Loewe extends its 4K range with new Reference Ultra HD TV line-up

This is the new Reference series 4K TV from German manufacturer Loewe, and it's packed with high-tech features. Inside the minimalist design is an eight-speaker, 120W sound system, a 1TB hard drive for pausing, recording and archiving content, Bluetooth and DLNA connectivity as well as a Dolby/DTS decoder.

There's an iOS/Android smartphone app for remote recording to the hard drive, and a 'second screen' tablet app for viewing content from the TV on your portable device.

The on-screen user interface has a customisable homepage and you can buy the TV in aluminium black, aluminium silver, high-gloss white or dark gold. A motorised floor stand is optional.

MORE: 4K TV, Ultra HD: everything you need to know

An anti-reflective, high contrast glass filter panel, developed especially for the Reference range, "contributes significantly to the TV's superior picture quality", claims Loewe. Additional features include HDMI 2.0, HDCP 2.2 and an HEVC decoder for handling 4K content.

A built-in soundbar with front and rear drivers delivers "virtual 3D surround sound" without the need for additional external speakers, says Loewe. If the customer does want to add a 5.1 system, the soundbar can act as the centre speaker.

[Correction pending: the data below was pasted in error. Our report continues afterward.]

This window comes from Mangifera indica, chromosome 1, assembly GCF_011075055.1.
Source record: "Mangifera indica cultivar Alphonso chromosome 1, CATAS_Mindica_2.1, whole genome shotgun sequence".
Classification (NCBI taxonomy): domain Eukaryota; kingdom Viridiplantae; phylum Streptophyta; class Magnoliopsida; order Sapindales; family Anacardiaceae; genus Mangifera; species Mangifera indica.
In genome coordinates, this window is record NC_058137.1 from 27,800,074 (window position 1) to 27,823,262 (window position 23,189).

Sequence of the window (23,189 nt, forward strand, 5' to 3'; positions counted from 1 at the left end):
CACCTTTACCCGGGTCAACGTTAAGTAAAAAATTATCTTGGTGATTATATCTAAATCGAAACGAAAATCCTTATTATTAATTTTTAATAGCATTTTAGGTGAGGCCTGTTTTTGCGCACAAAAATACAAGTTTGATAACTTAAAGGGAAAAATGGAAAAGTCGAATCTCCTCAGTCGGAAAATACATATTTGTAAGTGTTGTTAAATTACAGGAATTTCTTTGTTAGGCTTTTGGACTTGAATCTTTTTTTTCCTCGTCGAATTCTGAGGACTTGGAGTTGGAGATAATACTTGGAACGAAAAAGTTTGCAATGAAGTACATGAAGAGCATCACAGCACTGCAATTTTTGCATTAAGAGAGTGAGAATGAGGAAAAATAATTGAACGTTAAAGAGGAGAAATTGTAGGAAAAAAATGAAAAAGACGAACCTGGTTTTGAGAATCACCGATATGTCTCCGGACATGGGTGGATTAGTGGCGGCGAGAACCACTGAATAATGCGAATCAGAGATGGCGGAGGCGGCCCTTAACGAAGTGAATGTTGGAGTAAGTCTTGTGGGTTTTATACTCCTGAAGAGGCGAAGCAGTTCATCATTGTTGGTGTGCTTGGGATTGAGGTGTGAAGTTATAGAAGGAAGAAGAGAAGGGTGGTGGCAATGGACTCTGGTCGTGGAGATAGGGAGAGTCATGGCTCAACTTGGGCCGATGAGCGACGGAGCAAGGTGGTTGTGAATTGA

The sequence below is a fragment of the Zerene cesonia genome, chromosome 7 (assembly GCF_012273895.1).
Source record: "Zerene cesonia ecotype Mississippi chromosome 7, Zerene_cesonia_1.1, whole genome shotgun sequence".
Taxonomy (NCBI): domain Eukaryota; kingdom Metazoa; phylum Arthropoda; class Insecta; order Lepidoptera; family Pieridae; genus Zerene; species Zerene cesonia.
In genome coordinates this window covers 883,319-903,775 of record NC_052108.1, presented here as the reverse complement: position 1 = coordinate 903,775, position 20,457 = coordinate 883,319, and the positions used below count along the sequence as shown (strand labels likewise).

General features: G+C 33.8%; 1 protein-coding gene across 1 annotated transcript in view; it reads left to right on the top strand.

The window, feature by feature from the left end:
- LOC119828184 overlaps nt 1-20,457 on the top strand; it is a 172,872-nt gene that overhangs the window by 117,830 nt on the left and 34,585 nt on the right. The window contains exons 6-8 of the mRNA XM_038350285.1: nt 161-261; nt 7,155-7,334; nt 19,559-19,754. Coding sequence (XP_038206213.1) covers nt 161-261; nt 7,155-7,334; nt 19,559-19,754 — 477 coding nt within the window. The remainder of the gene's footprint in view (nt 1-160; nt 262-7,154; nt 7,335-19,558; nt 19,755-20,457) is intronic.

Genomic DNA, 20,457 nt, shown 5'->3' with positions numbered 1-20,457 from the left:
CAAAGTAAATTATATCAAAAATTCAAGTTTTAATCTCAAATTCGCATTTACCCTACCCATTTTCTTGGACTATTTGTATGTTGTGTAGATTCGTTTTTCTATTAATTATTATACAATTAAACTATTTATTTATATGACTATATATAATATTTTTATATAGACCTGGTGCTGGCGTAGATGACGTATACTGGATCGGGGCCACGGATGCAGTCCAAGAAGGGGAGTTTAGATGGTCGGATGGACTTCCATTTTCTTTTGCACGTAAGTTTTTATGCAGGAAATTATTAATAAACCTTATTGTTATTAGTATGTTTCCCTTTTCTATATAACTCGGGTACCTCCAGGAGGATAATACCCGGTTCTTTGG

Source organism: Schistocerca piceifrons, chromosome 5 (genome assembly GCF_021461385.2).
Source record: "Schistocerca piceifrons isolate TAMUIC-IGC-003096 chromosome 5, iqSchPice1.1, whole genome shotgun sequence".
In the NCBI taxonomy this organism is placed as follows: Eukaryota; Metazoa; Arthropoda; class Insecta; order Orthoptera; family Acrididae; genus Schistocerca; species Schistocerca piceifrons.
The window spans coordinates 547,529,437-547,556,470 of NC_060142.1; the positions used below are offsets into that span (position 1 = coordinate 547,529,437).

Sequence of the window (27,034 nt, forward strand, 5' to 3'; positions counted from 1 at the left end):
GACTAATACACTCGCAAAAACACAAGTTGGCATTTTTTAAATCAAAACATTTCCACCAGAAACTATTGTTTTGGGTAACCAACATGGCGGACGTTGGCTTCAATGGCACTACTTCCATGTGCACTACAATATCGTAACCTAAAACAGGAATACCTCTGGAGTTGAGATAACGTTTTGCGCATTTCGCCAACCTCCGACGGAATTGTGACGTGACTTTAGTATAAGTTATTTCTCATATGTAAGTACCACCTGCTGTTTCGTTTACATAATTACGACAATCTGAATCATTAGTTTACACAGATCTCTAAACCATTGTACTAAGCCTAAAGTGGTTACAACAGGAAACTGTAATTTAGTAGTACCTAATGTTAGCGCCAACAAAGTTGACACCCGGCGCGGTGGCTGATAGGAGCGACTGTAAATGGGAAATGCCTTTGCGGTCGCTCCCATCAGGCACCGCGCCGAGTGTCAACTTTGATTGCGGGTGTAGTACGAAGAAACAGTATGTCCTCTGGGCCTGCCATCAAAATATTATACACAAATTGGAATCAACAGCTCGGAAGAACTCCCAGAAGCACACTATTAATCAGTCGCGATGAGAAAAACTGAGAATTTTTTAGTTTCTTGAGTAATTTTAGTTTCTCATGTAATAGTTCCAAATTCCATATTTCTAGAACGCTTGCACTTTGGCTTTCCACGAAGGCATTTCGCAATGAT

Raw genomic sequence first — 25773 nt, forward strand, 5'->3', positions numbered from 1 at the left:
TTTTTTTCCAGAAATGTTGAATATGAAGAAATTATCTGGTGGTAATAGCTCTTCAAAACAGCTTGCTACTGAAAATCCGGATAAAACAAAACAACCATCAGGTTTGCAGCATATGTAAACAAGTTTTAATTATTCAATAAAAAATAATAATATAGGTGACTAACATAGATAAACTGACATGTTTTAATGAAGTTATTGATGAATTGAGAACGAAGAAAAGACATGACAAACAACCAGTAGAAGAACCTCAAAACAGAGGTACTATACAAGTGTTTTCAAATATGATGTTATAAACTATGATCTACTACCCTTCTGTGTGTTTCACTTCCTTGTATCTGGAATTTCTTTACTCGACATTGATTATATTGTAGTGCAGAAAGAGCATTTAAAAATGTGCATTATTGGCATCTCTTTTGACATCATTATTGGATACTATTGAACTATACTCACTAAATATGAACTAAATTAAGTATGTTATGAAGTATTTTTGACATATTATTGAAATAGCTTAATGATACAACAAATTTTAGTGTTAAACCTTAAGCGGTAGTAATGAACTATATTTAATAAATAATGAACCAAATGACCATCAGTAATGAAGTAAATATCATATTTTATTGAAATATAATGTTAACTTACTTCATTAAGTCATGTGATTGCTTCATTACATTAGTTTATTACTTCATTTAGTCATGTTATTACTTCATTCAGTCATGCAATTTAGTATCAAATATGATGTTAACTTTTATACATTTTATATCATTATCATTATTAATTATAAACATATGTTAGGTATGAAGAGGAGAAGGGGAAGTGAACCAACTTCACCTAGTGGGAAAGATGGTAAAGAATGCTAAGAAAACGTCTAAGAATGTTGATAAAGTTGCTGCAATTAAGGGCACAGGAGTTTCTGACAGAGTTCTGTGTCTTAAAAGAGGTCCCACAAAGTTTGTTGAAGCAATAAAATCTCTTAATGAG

The hard drive can act as a PVR, and content on it can be accessed by other Loewe TV sets in the home, a feature known as DR+ streaming.

The set is initially available with a 55in screen for £3800; Loewe says it will add 85in and 75in Reference models to the line-up in August and September respectively.

They join existing 4K models in the Loewe range, including the Art series (starting at £1299 for 40in) and Connect models (starting at £1999 for 40in). An all-new flagship, the Masterpiece, is expected to join them towards the end of this year.

MORE: Loewe launches first 4K TVs

Andy Clough

Andy is Global Brand Director of What Hi-Fi? and has been a technology journalist for 30 years. During that time he has covered everything from VHS and Betamax, MiniDisc and DCC to CDi, Laserdisc and 3D TV, and any number of other formats that have come and gone. He loves nothing better than a good old format war. Andy edited several hi-fi and home cinema magazines before relaunching whathifi.com in 2008 and helping turn it into the global success it is today. When not listening to music or watching TV, he spends far too much of his time reading about cars he can't afford to buy.